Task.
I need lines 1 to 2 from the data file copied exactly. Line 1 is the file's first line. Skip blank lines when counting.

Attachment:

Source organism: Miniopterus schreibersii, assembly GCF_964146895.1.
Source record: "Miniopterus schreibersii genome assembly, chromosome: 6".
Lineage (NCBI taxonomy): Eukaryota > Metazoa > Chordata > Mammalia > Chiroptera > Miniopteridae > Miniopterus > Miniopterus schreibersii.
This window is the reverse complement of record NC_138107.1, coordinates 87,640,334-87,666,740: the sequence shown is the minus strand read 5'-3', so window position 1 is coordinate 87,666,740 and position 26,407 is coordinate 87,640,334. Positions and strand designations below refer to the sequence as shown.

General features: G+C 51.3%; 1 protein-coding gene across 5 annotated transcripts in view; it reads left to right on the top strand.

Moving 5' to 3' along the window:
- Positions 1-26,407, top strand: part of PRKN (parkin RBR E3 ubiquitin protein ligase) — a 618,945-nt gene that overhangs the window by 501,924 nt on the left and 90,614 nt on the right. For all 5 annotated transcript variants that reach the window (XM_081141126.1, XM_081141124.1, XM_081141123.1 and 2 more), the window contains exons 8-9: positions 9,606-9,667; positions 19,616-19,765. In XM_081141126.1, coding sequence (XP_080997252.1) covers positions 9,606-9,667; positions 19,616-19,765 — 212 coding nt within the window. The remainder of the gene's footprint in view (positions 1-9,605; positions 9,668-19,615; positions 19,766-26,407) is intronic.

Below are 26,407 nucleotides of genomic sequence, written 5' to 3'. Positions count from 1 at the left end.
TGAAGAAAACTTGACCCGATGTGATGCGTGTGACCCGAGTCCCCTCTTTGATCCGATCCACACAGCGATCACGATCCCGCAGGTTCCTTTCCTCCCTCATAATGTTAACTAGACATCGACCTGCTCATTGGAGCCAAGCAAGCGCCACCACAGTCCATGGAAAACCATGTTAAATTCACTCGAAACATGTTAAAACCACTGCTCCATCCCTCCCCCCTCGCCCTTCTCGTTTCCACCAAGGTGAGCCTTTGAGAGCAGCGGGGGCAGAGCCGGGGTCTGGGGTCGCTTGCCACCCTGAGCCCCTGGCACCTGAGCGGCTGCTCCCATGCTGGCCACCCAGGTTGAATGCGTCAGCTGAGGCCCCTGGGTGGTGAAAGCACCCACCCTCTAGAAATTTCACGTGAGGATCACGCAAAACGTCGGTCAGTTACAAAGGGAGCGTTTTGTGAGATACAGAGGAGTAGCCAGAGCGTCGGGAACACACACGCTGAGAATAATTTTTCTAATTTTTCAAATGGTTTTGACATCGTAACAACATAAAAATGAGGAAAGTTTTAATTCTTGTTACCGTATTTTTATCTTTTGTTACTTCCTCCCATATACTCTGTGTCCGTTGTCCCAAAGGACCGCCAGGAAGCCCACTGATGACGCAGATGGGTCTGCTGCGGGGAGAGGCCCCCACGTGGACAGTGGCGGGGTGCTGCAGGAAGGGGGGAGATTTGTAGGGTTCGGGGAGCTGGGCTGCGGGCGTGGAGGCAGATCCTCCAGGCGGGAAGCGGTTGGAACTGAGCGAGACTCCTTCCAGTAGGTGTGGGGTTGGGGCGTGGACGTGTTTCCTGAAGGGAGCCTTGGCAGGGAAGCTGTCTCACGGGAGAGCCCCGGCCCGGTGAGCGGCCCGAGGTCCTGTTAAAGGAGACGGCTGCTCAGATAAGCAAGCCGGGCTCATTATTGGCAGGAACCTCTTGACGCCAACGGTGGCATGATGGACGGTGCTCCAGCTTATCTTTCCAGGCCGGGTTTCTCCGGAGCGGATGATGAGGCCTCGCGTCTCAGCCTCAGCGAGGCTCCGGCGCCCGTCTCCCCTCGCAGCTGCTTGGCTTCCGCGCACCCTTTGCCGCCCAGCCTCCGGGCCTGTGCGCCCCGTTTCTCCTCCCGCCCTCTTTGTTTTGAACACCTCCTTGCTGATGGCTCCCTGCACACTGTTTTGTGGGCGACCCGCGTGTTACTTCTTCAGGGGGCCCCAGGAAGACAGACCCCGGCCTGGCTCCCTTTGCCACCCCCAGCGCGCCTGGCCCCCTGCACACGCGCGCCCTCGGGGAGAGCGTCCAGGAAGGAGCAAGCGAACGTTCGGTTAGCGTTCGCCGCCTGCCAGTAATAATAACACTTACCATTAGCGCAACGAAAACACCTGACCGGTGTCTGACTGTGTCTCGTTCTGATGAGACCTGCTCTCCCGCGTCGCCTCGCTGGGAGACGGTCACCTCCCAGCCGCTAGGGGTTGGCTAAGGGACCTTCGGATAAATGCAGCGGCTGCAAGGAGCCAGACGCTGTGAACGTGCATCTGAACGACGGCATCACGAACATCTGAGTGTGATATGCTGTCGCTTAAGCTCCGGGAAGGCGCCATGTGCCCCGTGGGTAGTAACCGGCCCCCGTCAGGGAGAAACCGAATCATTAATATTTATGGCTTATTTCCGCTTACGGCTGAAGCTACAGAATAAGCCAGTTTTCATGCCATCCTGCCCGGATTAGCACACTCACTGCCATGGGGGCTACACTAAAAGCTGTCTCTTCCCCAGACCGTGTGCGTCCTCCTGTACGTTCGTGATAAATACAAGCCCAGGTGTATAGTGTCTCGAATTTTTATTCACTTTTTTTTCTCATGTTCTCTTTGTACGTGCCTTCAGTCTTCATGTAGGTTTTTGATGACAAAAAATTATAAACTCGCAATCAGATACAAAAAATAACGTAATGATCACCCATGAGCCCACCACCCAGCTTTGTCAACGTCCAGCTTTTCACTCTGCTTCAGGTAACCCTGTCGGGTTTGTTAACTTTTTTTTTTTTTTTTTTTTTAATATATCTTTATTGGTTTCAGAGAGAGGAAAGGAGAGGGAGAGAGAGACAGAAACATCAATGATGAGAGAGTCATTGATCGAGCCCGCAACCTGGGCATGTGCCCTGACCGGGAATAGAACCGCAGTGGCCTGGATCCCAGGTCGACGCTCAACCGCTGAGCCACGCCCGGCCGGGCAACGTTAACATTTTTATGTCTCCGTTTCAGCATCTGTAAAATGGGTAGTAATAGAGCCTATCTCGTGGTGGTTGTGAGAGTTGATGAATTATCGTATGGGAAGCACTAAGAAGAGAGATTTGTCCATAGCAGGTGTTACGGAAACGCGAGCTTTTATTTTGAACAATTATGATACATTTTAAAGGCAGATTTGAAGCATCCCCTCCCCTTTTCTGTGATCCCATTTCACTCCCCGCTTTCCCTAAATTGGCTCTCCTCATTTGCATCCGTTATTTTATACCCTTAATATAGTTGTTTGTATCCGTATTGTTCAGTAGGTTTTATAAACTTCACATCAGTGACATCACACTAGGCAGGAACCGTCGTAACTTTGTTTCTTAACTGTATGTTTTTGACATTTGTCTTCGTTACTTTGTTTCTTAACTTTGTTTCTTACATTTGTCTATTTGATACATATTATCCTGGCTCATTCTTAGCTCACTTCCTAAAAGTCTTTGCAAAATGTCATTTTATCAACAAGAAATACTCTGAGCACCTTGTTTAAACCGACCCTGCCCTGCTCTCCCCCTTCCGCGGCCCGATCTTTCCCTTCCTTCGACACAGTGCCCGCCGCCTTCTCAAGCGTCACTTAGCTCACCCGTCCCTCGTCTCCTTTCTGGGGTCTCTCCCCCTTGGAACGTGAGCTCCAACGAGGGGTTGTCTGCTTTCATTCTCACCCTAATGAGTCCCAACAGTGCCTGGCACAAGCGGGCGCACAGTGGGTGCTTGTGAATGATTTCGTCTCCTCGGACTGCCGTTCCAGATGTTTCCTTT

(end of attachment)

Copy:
Source organism: Miniopterus schreibersii, assembly GCF_964146895.1.
Source record: "Miniopterus schreibersii genome assembly, chromosome: 6".